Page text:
TIFF review: Sew The Winter To My Skin

Canadian actor Kandyse McClure stands out in Apartheid-era pic about the hunt for South African folk hero John Kepe

SEW THE WINTER TO MY SKIN CWC D: Jahmil X.T. Qubeka. South Africa/Germany. 118 min. Sep 8, 9:45 pm, Scotiabank 14 Sep 10, 3:45 pm, Scotiabank 10 Sep 14, 6:15 pm, Scotiabank 8. See listing. Rating: NNN  

Qubeka’s third feature is a visually-rich reimagining of the hunt for South African folk hero John Kepe, aka The Samson of the Boschberg, who stole from wealthy white farmers to give to the country’s impoverished Black communities during 1950s Apartheid.

In Qubeka’s retelling, Kepe (Ezra Mabengeza) is pitted against the fictional landowner General Helmut Botha (Peter Kurth) whose obsessive desire to capture him is further fuelled when a sheep herder is found dead and Kepe is accused of the crime. Aiding Botha in his search is a character known only as the Black Wyatt Earp (Zolisa Xaluva), a ruthless Black police officer on the side of the colonialist regime.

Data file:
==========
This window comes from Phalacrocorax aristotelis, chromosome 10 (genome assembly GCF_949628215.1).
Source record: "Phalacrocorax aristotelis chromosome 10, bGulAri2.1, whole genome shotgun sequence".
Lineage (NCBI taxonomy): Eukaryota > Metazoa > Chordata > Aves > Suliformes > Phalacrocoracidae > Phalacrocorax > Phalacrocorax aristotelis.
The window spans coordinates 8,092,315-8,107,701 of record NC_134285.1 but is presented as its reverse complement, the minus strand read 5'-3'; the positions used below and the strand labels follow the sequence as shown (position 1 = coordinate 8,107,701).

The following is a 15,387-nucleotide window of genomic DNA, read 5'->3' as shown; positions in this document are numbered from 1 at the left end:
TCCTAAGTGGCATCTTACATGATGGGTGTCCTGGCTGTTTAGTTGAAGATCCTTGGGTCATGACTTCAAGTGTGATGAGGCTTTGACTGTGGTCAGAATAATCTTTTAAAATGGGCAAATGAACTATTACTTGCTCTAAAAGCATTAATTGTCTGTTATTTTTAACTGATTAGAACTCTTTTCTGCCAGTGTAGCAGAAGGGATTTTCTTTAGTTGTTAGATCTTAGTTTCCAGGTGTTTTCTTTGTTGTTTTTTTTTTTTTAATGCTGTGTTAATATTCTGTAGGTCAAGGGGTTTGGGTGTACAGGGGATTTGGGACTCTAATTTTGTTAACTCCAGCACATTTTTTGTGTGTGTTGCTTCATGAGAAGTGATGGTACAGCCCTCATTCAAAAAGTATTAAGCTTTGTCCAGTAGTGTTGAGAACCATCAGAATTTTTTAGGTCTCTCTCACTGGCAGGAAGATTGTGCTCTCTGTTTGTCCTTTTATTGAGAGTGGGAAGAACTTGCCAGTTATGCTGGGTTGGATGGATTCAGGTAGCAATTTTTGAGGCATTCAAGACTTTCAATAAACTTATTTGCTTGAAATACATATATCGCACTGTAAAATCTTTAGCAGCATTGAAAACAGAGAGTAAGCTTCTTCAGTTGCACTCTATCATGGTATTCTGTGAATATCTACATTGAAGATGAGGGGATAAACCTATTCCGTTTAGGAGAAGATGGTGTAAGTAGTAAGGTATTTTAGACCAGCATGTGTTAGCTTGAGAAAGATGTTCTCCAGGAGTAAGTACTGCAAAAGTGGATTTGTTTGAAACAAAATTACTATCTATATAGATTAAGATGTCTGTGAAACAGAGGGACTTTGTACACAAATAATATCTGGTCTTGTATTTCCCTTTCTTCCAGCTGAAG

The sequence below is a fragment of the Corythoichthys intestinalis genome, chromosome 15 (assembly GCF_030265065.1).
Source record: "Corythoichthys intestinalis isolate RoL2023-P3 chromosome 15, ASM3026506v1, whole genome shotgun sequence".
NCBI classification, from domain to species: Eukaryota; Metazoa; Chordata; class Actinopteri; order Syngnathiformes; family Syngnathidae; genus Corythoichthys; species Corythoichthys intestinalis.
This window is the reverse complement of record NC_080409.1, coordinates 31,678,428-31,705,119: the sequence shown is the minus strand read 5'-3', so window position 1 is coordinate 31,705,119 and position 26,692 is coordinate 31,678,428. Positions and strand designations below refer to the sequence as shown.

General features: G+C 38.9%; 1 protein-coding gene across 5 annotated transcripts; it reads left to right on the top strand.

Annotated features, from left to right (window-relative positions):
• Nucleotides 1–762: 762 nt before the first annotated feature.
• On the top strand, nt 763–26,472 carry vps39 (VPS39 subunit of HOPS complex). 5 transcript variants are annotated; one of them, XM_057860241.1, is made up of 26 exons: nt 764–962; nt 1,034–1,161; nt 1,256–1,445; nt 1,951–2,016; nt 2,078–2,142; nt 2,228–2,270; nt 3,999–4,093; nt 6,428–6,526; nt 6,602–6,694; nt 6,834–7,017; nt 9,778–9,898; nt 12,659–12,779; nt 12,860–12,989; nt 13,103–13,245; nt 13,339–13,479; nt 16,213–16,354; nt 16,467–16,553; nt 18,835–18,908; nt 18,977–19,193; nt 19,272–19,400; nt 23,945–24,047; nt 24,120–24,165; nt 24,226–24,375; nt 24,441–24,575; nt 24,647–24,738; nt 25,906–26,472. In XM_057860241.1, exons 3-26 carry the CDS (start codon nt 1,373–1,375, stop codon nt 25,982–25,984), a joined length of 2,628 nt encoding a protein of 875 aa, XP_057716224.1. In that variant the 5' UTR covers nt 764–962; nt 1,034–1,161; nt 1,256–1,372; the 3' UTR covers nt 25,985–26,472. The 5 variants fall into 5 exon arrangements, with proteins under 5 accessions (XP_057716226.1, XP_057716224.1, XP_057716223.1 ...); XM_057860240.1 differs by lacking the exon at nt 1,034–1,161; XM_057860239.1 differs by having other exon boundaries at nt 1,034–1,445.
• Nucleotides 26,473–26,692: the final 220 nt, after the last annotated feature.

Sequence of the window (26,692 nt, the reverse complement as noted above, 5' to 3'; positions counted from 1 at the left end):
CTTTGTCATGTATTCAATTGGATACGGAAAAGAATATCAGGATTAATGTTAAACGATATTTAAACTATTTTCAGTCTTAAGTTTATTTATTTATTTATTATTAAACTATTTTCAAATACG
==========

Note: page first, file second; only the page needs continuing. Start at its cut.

The film conveys the narrative primarily through artfully crafted scenes and the physicality and expressiveness of its actors. It’s beautifully shot and much of its captivating power rests on that alone, but the director’s emphasis on aesthetics often robs the characters of depth. They seem more like the static subjects of a masterful painting, and the film’s limited dialogue only compounds the issue.

The notable exception is Canadian actor Kandyse McClure (Battlestar Galactica) who plays Golden Eyes, the wife of the slain herder. McClure imbues her meek character with astonishing reserves of strength, sometimes indicated by only a glance.

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